I noticed you said it was not as good, what just the color or was the taste a bit off?

DKM
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Offline pyegal

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Re: Tonight's pizza, pics
« Reply #12 on: May 21, 2005, 08:26:12 AM »
DKM,
This latest pizza didn't have the snap of crispness on the bottom of the crust that was enjoyed on the first pie I made using this recipe. And there was no char on the crust. I usually have some slight charring
using my baking methods. It might not be as much char as others here who cook at higher temps, but
it is some char nevertheless.

The next pizza making exercise will follow the recipe more exactly to see if I can duplicate the delicious crust of my first attempt. And, I've moved the oven rack down to its lowest level, so we'll see what if any effect that has. The next variation is to cook the pie on the oven floor, with or without the tiles laid down. I'm wondering if laying the tiles down will cause a problem for the oven floor. I want really good pizza, but I don't want to damage my oven.

pyegal

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Re: Tonight's pizza, pics
« Reply #13 on: May 21, 2005, 09:25:48 AM »
Teresa,

Cheesy raises an interesting point about hydration that I have been meaning to investigate but haven't yet gotten around to doing.

The basic Lehmann NY style dough recipe as posted In the recipe bank at PMQ calls for a hydration range of 58-65%. The dough from that recipe can be baked in a hearth type oven like a Baker's Pride or Blodgett, which usually runs somewhere between 500-550 degrees F, or a conveyor, which typically runs between 425-435 degrees F (depending on the number of toppings, runs through the conveyor, etc.). Since our home ovens run at similar temperatures, and even though they differ from commercial baking equipment, I assume that it should be possible to use high hydration levels at home with acceptable results.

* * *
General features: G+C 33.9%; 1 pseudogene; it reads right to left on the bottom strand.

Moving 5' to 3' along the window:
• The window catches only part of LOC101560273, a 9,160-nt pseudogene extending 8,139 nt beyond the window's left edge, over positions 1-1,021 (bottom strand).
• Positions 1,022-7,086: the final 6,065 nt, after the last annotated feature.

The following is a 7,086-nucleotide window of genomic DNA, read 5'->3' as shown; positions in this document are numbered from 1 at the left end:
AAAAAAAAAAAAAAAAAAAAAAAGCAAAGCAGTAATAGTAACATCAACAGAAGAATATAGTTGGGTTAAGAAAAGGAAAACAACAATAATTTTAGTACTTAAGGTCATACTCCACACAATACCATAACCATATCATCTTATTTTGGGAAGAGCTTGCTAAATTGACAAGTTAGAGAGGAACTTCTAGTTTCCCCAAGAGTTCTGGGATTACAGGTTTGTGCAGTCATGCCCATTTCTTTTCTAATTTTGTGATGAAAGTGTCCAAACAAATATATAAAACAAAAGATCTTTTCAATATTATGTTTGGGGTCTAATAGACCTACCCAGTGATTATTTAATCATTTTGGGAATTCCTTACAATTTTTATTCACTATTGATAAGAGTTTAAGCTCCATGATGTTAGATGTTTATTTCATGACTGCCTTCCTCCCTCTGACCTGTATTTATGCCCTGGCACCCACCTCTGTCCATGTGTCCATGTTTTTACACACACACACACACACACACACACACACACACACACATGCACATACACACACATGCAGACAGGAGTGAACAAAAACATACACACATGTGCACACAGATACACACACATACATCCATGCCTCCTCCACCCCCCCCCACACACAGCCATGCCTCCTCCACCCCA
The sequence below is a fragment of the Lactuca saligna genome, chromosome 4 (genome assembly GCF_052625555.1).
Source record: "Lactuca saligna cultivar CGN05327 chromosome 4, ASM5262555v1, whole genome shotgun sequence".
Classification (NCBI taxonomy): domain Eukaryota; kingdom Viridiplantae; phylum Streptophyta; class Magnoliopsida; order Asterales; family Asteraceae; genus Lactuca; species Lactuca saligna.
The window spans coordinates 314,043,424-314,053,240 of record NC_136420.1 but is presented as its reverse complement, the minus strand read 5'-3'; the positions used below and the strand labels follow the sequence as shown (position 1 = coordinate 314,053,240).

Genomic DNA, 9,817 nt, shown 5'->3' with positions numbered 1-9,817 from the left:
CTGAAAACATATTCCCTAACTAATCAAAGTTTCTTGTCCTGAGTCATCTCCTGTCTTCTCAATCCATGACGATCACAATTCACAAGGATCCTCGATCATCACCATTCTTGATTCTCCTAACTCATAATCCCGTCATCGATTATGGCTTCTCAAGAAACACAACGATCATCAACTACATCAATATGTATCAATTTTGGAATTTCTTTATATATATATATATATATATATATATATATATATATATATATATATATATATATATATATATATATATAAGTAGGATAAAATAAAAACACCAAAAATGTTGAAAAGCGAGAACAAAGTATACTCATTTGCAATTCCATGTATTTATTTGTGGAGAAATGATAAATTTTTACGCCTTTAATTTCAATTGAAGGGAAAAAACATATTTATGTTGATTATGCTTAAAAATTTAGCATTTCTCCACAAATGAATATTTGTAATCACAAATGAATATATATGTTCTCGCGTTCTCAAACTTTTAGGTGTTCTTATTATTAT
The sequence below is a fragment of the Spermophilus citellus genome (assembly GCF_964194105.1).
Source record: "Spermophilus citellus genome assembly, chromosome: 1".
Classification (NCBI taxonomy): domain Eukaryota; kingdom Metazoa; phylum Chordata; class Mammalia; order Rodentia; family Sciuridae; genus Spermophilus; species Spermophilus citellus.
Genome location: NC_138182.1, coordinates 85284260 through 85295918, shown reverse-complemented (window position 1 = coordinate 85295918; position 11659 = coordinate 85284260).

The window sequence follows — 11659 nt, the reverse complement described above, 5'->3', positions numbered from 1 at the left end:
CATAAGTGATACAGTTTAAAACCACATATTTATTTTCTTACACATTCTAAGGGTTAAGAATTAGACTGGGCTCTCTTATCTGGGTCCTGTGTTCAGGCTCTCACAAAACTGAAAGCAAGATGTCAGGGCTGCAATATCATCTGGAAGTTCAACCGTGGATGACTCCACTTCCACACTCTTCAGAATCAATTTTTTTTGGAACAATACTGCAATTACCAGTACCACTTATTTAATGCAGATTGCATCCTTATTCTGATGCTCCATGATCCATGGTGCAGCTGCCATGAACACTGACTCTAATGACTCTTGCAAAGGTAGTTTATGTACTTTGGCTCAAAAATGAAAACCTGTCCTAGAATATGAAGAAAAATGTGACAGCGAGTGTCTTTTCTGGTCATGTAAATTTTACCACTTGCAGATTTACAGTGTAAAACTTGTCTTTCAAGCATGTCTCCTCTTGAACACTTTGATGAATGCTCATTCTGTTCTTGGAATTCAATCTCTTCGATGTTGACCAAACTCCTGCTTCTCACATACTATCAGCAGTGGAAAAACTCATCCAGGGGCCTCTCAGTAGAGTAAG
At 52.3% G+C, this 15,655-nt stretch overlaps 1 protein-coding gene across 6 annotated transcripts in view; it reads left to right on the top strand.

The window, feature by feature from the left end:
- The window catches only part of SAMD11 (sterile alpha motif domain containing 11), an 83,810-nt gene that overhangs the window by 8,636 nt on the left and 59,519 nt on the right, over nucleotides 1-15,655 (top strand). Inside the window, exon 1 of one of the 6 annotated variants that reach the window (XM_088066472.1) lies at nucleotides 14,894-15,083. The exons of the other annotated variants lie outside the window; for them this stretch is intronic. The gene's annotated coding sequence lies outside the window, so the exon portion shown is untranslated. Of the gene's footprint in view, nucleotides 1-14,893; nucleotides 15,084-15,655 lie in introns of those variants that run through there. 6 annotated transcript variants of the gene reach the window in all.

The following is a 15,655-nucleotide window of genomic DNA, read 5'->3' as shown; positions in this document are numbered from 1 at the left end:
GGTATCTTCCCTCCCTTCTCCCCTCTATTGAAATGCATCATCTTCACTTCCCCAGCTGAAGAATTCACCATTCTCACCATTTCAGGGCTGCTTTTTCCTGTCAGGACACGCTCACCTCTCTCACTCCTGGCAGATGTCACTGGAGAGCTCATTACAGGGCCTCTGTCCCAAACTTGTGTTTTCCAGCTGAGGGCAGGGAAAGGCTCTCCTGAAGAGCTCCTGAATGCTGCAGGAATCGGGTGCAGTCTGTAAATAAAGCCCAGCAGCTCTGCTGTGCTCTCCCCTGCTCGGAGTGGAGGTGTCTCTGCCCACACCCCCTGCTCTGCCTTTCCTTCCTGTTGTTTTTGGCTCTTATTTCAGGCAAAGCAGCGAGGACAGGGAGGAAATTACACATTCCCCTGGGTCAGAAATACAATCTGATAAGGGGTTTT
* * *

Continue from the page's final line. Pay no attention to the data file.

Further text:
However, if you would like to test out Cheesy's thesis that a lower hydration percent may be better for your purposes, I am sure I can modify whatever Lehmann recipe you have been using to tell you how much water to use in relation to the amount of flour. However, since you use volume measurements rather than weights, I am not sure that you could tell the difference when using volumes. You could, of course, just use a bit less water than called for in the recipe--just enough to hold the dough together yet not be dry. I have made the Lehmann doughs with hydration levels throughout the entire range specified in the basic Lehmann dough recipe and felt that the higher hydration levels produced the most open and airy crusts. But your oven is much different than mine (an electric), so maybe you have to make modifications to the recipe, including hydration level, to get the best results for your particular situation.

Peter

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Re: Tonight's pizza, pics
« Reply #14 on: May 22, 2005, 10:13:28 PM »
Teresa,

I made what I deem to be a major step forward tonight to producing a high-quality same-day, room-temperature, naturally fermented Lehmann NY style dough, and have posted the recipe and details at Reply #167 at the Lehmann thread, at http://www.pizzamaking.com/forum/index.php/topic,576.160.html.

Peter